Prior to final submission to the College Learning and Teaching Committee, it is useful to ask a colleague or member of Academic Quality Services to review the programme to identify any weaknesses or missing elements. This will speed up the approval process.
What should I Look for When Reviewing a Proposal Before Submission?
The Programme Approval Committee has established checklists for undergraduate, postgraduate research and collaborative programmes to aid during the review process. These checklists are available for proposers and Committee members to use to reflect on when reviewing proposals prior to submission. In summary, any review should reflect on whether the programme meets the required external standards, is informed by relevant employment outcomes and has a clear curriculum map and assessment strategy which delivers effective, inclusive and authentic learning.
Reviewing and Submitting a Proposal
Once you have finalised all documentation required and fully completed all relevant sections on the Programme Approval and Management system, you will then need to review your proposal and submit it for review by your College/School’s Learning and Teaching or Postgraduate Research Committee.
Where is Externality within the Process?
Externality is essential to assuring the quality of new programmes and is central to the process. There are several levels of externality required within the Programme Development and Approval process. Before submitting a programme for review you should ensure that the entire proposal has been sent to your chosen External Subject Specialist for review and comment, along with the External Subject Specialist’s Report form. In addition, you should endeavour to liaise with Employers during the development phase, and provide a completed Employer’s Report form.
Where required by the Programme Approval Committee, an independent External Subject Specialist will be recruited to join the Committee.
How do I Submit a Programme for Review and Approval?
Once you have reviewed your proposal and are confident that it is complete, ensure that it is saved and then click ‘Submit for Acceptance’ on the bottom of the Programme Approval and Management system screen. This will generate automated notifications to ensure your proposal will then be subject to initial scrutiny and review.
What is Initial Scrutiny?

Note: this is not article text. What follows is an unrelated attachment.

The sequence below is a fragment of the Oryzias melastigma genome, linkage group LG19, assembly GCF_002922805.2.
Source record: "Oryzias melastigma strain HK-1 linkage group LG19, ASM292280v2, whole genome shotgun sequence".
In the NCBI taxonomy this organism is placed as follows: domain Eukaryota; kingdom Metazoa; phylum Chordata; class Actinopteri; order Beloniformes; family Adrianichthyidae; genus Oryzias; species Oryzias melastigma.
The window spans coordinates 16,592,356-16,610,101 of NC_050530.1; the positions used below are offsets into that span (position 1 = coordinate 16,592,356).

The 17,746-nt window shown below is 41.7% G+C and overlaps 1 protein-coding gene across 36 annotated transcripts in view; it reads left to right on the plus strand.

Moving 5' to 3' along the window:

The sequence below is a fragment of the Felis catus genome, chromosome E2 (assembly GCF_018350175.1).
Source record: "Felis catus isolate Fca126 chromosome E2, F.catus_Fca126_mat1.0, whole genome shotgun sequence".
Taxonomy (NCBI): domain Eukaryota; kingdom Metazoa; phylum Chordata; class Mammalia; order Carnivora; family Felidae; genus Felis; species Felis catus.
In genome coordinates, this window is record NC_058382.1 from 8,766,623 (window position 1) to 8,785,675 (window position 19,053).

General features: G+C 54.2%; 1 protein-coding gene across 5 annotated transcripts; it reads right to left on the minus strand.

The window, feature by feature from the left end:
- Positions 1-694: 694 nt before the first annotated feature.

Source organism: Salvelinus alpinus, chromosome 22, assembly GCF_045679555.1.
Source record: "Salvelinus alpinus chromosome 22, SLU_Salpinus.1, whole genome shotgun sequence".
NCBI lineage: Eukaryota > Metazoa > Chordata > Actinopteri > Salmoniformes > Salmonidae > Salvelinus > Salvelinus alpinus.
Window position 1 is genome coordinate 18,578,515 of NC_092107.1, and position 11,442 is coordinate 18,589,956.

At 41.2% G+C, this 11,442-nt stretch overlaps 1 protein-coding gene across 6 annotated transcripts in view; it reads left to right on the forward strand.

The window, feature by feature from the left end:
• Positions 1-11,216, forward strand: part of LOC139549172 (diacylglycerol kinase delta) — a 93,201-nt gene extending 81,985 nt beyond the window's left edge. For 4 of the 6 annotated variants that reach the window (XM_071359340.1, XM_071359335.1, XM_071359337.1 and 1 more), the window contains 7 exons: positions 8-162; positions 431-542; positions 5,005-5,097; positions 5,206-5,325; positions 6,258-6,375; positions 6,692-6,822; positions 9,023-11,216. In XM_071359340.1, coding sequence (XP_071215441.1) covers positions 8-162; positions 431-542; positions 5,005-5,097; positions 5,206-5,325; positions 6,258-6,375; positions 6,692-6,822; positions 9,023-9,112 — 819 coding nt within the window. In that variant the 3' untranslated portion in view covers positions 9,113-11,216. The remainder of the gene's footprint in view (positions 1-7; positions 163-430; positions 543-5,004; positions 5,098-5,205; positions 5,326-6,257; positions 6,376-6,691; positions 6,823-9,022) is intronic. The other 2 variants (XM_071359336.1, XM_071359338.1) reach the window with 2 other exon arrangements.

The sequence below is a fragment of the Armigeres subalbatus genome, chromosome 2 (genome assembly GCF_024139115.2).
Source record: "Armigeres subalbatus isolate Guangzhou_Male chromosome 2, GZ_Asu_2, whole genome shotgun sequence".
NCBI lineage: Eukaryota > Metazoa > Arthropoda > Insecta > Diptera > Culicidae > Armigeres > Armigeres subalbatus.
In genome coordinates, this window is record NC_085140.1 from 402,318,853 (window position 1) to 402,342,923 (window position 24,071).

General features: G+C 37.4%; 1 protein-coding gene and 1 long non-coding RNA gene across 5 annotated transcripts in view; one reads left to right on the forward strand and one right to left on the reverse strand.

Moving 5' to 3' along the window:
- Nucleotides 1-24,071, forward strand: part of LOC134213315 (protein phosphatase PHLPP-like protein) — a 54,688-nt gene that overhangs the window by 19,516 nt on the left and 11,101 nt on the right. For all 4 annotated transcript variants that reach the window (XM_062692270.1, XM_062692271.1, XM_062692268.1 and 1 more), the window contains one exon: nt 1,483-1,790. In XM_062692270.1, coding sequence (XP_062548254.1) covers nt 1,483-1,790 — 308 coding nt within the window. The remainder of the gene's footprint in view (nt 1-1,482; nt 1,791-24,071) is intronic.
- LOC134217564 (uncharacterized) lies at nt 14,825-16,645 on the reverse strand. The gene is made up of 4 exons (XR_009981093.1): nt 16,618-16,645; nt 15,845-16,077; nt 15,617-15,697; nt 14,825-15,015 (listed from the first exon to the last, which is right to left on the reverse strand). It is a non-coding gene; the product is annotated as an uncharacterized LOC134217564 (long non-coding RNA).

Once submitted for review, all programme proposals are subject to initial scrutiny to establish that the proposal has been fully completed to the standard expected by the University. Only programmes that pass initial scrutiny will progress to review by the Programme Approval Committee.
Why is there an Initial Scrutiny on New Programme Proposals?
Initial scrutiny has been implemented to ensure that any proposals considered by the Programme Approval Committee are complete and meet the minimum standards expected. This speeds up the review and approval process by enabling the Committee to focus on the key academic elements of the programme in full knowledge of key facts, rather than operating within complete information. The Committee has spent large amounts of time in previous years reviewing incomplete programmes which have been rejected by the Committee on a number of occasions. The purpose of initial scrutiny, therefore, is to reduce time wastage and maximise efficiency.
Who Reviews Proposals During the Initial Scrutiny Phase?
All new programme proposals are scrutinised by a member of Academic Quality Services, normally the Academic Quality Enhancement Officer assigned to the proposing College/School. The scrutineer will seek to ensure the programme proposal is fully complete and meets minimum standards to be progressed to the Programme Approval Committee for review.
What Happens if my Proposal does not Pass Initial Scrutiny?
If your proposal is incomplete or does not meet the required standards, it will be referred back to the proposing College/School with feedback for enhancement. The College’s/School’s assigned Academic Quality Engagement Officer will work with the Programme Proposer to ensure to proposal is completed and brought up to standard where necessary. This approach maximises the chances of a successful outcome, and makes best use of the Committee’s time.